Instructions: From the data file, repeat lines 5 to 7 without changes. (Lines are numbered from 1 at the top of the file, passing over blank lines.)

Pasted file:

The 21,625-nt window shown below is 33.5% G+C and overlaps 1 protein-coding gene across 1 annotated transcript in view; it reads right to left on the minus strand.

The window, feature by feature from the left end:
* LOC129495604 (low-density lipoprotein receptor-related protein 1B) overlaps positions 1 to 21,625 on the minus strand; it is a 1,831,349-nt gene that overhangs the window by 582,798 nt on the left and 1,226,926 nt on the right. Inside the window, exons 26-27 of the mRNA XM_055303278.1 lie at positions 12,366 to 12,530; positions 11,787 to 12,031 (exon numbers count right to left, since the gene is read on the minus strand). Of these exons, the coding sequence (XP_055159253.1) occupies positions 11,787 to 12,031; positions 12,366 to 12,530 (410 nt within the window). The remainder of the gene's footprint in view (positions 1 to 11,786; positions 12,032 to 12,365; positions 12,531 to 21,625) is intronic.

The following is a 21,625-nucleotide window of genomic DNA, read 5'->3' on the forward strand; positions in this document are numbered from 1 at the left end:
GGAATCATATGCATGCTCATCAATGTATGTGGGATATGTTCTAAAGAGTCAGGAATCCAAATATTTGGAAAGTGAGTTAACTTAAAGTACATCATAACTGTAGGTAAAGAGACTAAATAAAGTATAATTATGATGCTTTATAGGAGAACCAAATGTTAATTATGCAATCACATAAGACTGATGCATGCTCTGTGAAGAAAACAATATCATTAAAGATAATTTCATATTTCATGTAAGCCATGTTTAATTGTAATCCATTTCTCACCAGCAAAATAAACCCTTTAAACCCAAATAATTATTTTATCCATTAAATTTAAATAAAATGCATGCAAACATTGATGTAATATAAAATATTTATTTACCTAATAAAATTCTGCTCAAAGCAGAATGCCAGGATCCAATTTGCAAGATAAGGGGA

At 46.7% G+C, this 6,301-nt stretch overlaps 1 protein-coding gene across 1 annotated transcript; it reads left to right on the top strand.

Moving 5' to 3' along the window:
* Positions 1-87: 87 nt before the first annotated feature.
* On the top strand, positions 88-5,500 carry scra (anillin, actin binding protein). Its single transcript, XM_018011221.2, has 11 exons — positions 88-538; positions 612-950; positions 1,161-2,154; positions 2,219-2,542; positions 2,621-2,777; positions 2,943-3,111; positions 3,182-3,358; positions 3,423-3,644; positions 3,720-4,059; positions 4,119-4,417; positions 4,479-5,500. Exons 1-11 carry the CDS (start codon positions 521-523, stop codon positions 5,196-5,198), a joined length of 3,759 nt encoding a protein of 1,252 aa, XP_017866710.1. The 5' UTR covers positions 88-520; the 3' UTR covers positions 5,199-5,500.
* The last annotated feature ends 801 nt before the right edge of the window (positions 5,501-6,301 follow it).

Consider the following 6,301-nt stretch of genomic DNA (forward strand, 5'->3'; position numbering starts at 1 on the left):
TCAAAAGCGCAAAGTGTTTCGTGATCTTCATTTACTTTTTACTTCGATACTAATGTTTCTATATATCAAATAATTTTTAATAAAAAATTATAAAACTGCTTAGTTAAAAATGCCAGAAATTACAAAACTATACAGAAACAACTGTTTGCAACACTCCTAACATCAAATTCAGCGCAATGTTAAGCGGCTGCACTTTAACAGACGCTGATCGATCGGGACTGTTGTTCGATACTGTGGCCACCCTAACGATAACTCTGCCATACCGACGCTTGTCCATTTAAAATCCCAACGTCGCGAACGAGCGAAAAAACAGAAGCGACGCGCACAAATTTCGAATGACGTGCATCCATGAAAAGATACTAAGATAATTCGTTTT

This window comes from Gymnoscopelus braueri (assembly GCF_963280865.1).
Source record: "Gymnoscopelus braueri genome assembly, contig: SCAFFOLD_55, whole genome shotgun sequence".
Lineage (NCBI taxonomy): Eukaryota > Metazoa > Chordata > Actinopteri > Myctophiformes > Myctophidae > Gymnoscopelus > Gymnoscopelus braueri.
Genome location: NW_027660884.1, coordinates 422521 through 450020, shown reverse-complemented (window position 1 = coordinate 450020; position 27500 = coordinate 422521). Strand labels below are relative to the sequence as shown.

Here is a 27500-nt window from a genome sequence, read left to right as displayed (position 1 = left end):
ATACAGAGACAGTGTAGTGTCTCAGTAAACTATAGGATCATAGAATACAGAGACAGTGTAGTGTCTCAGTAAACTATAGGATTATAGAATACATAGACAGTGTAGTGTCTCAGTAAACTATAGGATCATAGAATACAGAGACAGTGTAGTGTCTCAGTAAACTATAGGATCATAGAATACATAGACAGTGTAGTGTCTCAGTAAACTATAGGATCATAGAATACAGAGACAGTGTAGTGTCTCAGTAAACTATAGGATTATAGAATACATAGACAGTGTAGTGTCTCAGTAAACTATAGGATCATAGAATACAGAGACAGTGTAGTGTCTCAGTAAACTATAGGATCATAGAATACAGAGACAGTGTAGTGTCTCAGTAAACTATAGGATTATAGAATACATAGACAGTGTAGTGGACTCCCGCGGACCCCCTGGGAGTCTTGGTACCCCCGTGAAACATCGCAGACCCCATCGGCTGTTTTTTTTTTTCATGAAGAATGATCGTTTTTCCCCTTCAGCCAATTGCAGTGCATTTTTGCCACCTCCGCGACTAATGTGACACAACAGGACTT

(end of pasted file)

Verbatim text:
GGAATCATATGCATGCTCATCAATGTATGTGGGATATGTTCTAAAGAGTCAGGAATCCAAATATTTGGAAAGTGAGTTAACTTAAAGTACATCATAACTGTAGGTAAAGAGACTAAATAAAGTATAATTATGATGCTTTATAGGAGAACCAAATGTTAATTATGCAATCACATAAGACTGATGCATGCTCTGTGAAGAAAACAATATCATTAAAGATAATTTCATATTTCATGTAAGCCATGTTTAATTGTAATCCATTTCTCACCAGCAAAATAAACCCTTTAAACCCAAATAATTATTTTATCCATTAAATTTAAATAAAATGCATGCAAACATTGATGTAATATAAAATATTTATTTACCTAATAAAATTCTGCTCAAAGCAGAATGCCAGGATCCAATTTGCAAGATAAGGGGA

At 46.7% G+C, this 6,301-nt stretch overlaps 1 protein-coding gene across 1 annotated transcript; it reads left to right on the top strand.

Moving 5' to 3' along the window: